Ornamental edibles: 10 beautiful varieties for your vegetable plot

Rethink your garden and use the space to grow ornamental edibles that look as good as they taste

bright lights chard
(Image credit: John Martin/Alamy Stock Photo)

By planting ornamental edibles, you can enjoy a beautiful garden as well as the process of harvesting and eating tasty homegrown crops.

We ask a lot from our outdoor spaces and often aspire to good design, year-round interest, wildlife areas and produce all from one plot. This is rather like taking the essence of a country estate with its contours and lakes, shrub borders, parterres and walled kitchen garden and then cramming it into a postage stamp. Can you have it all? Of course you can – based on the French-style potager garden

The modern potager is usually a small, well-designed space. As Joy Larkcom suggests in her book Creative Vegetable Gardening, ‘It seems to me appropriate to steal the word "potager" and apply it today to any vegetable garden, of whatever size, which has been touched with the paintbrush of imagination.'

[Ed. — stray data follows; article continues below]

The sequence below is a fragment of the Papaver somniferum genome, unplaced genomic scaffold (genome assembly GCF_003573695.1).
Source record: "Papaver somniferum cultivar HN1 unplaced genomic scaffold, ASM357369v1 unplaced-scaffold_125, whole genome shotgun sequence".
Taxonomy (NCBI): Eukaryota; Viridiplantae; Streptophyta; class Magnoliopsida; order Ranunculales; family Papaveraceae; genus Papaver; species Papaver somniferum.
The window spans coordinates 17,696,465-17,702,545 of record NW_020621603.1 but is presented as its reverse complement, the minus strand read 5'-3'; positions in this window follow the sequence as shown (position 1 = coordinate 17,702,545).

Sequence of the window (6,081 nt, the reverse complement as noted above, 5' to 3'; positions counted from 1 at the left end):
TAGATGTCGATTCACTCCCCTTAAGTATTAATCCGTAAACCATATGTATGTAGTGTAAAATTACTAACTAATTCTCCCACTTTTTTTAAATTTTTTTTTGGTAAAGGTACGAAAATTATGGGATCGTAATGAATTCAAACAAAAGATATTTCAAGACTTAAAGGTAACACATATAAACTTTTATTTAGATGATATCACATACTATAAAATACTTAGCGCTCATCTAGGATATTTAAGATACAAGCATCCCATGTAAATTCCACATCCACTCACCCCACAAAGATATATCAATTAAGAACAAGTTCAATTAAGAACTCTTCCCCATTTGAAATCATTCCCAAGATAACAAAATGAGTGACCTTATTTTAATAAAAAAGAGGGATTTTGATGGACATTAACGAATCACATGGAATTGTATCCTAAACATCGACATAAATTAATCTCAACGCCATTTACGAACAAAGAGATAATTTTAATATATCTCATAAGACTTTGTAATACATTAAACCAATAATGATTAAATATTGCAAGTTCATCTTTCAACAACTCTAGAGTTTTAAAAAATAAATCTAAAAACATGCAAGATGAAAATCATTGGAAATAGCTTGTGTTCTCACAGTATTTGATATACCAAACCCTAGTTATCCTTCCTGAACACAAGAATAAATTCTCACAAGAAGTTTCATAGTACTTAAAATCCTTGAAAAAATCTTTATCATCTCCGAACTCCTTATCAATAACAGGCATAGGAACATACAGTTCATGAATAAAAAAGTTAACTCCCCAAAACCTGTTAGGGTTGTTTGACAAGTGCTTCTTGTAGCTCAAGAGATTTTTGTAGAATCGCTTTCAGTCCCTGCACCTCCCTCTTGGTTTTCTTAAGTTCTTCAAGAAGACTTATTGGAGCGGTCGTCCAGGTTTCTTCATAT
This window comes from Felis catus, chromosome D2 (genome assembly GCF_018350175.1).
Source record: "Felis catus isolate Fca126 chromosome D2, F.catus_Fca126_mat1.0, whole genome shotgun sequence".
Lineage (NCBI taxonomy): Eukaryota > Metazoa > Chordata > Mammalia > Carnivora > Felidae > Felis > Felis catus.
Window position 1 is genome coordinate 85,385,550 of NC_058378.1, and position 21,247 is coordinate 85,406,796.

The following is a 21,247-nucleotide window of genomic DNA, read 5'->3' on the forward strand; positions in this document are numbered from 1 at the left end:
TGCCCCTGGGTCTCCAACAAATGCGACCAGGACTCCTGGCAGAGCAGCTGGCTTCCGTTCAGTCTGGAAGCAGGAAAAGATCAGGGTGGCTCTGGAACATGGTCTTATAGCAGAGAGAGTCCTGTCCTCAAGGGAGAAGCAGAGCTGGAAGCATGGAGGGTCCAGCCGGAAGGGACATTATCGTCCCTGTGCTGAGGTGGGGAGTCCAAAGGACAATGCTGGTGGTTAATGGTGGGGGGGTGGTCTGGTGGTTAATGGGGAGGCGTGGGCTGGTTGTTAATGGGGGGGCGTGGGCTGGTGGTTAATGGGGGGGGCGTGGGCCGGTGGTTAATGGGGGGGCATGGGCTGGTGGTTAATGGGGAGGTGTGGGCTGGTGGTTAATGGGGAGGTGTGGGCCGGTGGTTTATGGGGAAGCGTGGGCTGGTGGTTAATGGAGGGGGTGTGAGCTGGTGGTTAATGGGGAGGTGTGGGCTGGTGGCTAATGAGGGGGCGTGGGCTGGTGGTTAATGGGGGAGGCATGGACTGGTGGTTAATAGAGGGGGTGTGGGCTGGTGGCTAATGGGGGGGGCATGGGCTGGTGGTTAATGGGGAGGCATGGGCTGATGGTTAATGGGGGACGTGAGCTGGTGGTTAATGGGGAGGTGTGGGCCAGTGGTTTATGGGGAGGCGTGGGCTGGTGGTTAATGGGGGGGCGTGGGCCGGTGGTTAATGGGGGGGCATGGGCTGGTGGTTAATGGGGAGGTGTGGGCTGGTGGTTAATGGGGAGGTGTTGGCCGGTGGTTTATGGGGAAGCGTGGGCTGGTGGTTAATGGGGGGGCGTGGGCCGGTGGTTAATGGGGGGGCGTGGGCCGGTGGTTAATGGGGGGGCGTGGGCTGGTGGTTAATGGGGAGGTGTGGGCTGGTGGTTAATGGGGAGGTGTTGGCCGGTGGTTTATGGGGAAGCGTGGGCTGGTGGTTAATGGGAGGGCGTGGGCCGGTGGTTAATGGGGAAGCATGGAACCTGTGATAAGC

Purely ornamental trees and shrubs are replaced by those producing edible fruits, while groundcover is provided by herbs, perennial globe artichokes, asparagus and strawberries. Shorter-term crops chosen for beauty as well as abundance and flavor slot into formal, sunny beds bisected by pathways. A smattering of flowers for cutting, and to attract beneficial insects, as well as edible blooms such as nasturtiums, are not out of place. Bare corners can be filled with clusters of pots packed with beetroot, kohl rabi or climbing sugar snap peas. 

Even among ordinary types of veg, there are especially attractive cultivars. One year I grew a batch of leeks whose blue-green leaves were so handsome my husband requested some for his ornamental border. Meanwhile, peas, beans and small-fruited squash can make attractive climbers for temporary wigwams of poles or canes.